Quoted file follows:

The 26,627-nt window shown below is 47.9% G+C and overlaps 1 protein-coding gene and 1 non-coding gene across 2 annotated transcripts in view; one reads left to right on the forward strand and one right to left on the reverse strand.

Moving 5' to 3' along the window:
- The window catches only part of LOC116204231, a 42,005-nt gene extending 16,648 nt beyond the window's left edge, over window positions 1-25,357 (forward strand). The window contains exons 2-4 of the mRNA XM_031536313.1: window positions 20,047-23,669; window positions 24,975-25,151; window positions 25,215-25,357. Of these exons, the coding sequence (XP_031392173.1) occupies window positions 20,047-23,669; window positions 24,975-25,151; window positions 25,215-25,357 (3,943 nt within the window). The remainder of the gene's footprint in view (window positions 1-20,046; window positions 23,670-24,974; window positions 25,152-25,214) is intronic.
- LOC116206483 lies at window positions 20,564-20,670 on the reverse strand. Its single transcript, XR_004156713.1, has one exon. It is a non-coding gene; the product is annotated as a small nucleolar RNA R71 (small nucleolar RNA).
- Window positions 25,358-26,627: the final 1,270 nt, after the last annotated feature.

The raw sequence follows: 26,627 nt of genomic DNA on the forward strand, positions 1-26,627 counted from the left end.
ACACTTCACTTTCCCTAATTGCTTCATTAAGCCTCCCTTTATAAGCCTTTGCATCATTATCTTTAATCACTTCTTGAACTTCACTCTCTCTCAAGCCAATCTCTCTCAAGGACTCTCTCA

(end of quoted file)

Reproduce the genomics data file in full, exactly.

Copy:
The 26,627-nt window shown below is 47.9% G+C and overlaps 1 protein-coding gene and 1 non-coding gene across 2 annotated transcripts in view; one reads left to right on the forward strand and one right to left on the reverse strand.

Moving 5' to 3' along the window:
- The window catches only part of LOC116204231, a 42,005-nt gene extending 16,648 nt beyond the window's left edge, over window positions 1-25,357 (forward strand). The window contains exons 2-4 of the mRNA XM_031536313.1: window positions 20,047-23,669; window positions 24,975-25,151; window positions 25,215-25,357. Of these exons, the coding sequence (XP_031392173.1) occupies window positions 20,047-23,669; window positions 24,975-25,151; window positions 25,215-25,357 (3,943 nt within the window). The remainder of the gene's footprint in view (window positions 1-20,046; window positions 23,670-24,974; window positions 25,152-25,214) is intronic.
- LOC116206483 lies at window positions 20,564-20,670 on the reverse strand. Its single transcript, XR_004156713.1, has one exon. It is a non-coding gene; the product is annotated as a small nucleolar RNA R71 (small nucleolar RNA).
- Window positions 25,358-26,627: the final 1,270 nt, after the last annotated feature.

The raw sequence follows: 26,627 nt of genomic DNA on the forward strand, positions 1-26,627 counted from the left end.
ACACTTCACTTTCCCTAATTGCTTCATTAAGCCTCCCTTTATAAGCCTTTGCATCATTATCTTTAATCACTTCTTGAACTTCACTCTCTCTCAAGCCAATCTCTCTCAAGGACTCTCTCA